That option was available to independents, too, as a clunky system named Rentrak. The theory was much better than the actual execution due to the percentage kept by the store was too low to be made up in volume of rentals out the door.

    And I did miss the sell through price change mentioned up thread. That was a big deal because we couldn't match big box store pricing,
     
  20. dkmonroe

    dkmonroe A completely self-taught idiot

    Location:
    Atlanta
    We bought shelving from our local Blockbuster when it closed. Most of our DVD/Blu-ray collection is in one and the other holds books in an outside shed. My best friend came over and laid eyes on that huge edifice crammed with media and he was like, "Wow!" :laugh: We painted the indoors one the same color as our walls so it doesn't look too out of place, but it does make us look like disc-hoarding maniacs. :evil:

    I really loved buying used DVD's and BD's at Blockbuster. That was my real attraction to it at the end. But the real glory days was when renting was in vogue. My wife and I spent many happy hours browsing for rentals in the early 2000's. I still remember renting VHS players from Blockbuster in the 80's. It was a great entertainment mainstay for so long. If it still existed, I'd still use it. We do Redbox occasionally now, but it's barely the same thing.
     
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  21. Mirrorblade.1

    Mirrorblade.1 Forum Resident

    I read similar article in time Magazine a couple years..
    It was more in depth mentioning the small business video stores
    At one point blockbuster was opening a new store every 24hrs at height of early 90's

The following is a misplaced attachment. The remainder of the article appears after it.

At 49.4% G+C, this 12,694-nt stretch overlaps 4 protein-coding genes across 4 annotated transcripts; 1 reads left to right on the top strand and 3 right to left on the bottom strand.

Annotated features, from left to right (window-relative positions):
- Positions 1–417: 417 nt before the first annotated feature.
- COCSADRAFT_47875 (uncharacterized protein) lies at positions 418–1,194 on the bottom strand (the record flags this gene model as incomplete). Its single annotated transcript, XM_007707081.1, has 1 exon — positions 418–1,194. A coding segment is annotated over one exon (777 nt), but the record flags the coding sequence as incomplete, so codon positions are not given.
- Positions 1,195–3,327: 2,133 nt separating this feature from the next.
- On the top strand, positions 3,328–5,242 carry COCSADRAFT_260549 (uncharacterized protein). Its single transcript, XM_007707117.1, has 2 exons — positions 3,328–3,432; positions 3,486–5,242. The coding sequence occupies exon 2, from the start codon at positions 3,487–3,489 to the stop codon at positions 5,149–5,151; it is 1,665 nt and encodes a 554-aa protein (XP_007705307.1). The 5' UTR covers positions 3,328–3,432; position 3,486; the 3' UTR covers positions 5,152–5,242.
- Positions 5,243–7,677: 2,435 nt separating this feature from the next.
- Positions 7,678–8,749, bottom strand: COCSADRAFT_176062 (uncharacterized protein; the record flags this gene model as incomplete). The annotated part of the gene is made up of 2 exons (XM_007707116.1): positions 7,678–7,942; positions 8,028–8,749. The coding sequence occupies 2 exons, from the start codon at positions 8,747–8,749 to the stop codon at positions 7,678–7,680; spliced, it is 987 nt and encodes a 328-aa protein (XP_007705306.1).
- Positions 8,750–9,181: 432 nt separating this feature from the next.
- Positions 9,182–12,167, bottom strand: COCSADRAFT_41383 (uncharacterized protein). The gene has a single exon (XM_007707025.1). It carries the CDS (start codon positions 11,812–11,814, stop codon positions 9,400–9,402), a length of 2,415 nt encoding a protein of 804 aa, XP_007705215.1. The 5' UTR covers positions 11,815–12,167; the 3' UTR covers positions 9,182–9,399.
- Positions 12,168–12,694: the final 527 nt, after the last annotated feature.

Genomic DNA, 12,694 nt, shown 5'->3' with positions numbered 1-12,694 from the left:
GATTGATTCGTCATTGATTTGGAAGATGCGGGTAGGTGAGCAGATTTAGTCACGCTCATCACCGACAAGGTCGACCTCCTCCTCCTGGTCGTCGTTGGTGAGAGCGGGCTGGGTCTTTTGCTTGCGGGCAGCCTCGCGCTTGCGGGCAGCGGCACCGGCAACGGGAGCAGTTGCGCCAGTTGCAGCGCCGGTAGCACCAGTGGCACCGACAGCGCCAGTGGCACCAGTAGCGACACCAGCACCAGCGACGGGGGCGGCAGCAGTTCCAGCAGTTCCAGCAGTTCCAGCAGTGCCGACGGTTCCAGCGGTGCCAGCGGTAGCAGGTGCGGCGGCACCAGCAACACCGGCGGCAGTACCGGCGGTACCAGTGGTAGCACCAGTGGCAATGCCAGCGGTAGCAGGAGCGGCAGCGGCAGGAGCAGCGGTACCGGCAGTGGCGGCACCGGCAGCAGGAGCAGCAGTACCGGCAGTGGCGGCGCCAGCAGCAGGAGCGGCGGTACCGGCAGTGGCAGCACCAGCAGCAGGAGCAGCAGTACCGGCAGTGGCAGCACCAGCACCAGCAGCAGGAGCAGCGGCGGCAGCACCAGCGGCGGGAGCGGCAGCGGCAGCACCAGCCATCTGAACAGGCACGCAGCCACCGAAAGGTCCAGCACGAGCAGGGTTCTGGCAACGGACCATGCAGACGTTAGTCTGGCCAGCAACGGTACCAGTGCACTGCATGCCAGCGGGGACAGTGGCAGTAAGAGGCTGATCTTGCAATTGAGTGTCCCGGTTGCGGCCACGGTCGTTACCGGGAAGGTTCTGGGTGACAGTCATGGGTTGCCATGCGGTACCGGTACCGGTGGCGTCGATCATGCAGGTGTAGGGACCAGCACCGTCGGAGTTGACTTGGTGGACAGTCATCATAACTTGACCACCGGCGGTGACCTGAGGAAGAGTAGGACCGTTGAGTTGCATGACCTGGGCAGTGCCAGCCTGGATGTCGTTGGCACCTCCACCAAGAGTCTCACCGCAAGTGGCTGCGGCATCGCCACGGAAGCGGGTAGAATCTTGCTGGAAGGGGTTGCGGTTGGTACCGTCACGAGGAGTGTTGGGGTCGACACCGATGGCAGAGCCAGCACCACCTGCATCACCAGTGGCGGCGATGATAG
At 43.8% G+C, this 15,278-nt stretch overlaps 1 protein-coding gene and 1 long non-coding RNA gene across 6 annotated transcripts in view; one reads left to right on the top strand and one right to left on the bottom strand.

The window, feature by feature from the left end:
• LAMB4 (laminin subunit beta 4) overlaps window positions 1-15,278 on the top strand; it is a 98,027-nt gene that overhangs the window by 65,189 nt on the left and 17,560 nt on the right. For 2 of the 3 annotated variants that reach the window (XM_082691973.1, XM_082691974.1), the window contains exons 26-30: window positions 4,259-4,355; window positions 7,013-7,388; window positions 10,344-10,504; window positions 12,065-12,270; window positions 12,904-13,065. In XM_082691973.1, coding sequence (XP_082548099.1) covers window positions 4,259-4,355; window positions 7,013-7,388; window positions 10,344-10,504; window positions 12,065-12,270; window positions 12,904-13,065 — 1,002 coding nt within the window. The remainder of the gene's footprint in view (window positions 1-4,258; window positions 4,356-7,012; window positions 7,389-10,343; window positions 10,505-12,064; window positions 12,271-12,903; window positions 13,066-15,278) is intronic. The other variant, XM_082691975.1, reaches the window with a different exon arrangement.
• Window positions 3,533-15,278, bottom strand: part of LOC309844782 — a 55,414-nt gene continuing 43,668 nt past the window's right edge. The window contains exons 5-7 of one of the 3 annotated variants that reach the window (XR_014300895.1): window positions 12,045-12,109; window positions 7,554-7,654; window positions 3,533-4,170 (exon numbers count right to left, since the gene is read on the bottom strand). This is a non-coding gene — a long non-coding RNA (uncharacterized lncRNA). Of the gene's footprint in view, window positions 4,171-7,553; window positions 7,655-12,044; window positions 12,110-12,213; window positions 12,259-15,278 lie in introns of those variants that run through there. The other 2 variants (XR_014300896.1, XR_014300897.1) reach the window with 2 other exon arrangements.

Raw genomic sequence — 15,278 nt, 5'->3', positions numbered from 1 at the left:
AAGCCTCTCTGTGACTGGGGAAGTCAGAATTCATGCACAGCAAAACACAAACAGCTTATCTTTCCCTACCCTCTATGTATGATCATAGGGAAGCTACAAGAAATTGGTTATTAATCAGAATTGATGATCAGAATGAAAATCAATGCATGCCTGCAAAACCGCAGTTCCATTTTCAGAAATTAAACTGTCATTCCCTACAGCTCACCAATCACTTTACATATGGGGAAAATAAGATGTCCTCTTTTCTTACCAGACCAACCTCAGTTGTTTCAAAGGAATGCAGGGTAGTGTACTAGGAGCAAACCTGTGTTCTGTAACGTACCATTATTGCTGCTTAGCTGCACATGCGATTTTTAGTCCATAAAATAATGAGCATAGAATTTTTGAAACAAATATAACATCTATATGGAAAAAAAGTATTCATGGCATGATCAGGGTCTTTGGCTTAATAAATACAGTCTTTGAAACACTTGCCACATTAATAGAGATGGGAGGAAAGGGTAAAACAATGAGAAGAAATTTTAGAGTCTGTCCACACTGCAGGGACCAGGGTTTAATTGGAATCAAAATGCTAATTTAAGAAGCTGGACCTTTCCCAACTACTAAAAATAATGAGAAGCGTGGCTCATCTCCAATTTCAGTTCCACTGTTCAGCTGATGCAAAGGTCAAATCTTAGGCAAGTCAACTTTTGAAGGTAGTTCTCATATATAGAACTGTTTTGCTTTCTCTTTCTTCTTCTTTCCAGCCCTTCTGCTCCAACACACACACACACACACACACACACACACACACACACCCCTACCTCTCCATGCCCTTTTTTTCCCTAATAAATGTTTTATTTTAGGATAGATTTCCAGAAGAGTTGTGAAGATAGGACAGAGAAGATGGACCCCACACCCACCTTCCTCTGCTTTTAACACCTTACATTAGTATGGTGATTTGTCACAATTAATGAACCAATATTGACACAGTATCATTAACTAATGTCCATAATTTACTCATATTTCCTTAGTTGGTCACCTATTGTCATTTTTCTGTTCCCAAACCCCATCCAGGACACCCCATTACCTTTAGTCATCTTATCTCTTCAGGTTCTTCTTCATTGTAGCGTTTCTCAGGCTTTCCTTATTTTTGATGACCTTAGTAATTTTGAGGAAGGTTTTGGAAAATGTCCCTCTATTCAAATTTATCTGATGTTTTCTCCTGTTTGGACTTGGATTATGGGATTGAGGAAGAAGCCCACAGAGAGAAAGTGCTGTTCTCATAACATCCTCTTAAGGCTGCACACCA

Blockbuster was expensive like Hollywood Video and films they had edited..
    From I heard from others.. I still have my blockbuster sunglass's promo I got
     
  22. Dave Garrett

    Dave Garrett Forum Resident

    Location:
    Houston, TX
    They absolutely could have been, but the article doesn't really mention one of the biggest reasons why: in 1999-2000, Blockbuster entered into a partnership with Enron Broadband Services to develop a video-on-demand business. EBS had much of the technical infrastructure to enable such a business already in place, as they'd been engaged in a large-scale, very rapid buildout of their network for some time. For various reasons, Blockbuster eventually pulled out of the deal, and Enron's subsequent implosion rendered it a moot point. Not something that's remembered much now.

    If Only Blockbuster had Listened to Enron … – Tech Talk »
     
  23. PaulKTF

    PaulKTF Forum Resident Thread Starter

    Location:
    USA
    A great video about the history of the company:

     
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  24. tommy-thewho

    tommy-thewho Forum Resident

    Location:
    detroit, mi
    Great article.
     
  25. Scopitone

    Scopitone I wanna be Archtop when I grow up

    Location:
    Denver, CO
    I used both mail-order services in the mid-00's. Blockbuster was a bit slower at mail turn-around. But their "Total Access" model - which the article highlights - really was fantastic. I could use the mail-order to get a classic film or TV show (I remember getting discs of the George Reeves Superman by mail), and then return them to the store to trade for something more modern.

    Their streaming service never really got off the ground, but there's no reason it couldn't have been as good or better than Netflix's. I had no idea Netflix was that close to closing in 2007.

    Our local Blockbuster here in my town limped along at least until late 2012 (I was renting a lot of horror films in October that year). I think it probably closed in 2013. Just like the article says, they had the store filled with retail crap instead of rentals, so the back catalog wasn't as solid as it could have been. But I could always find something for $1. I was sad when it went away.

    Now that the streaming services have a virtual monopoly on back-catalog rentals (read: anything more than a year old), we're forced to pay their outrageous prices. Remember when we complained about Blockbuster's $3.99 new release prices? People now pay $4.99-5.99 for rentals on Amazon/iTunes/Vudu/GooglePlay/etc.
     
    Last edited: Oct 20, 2016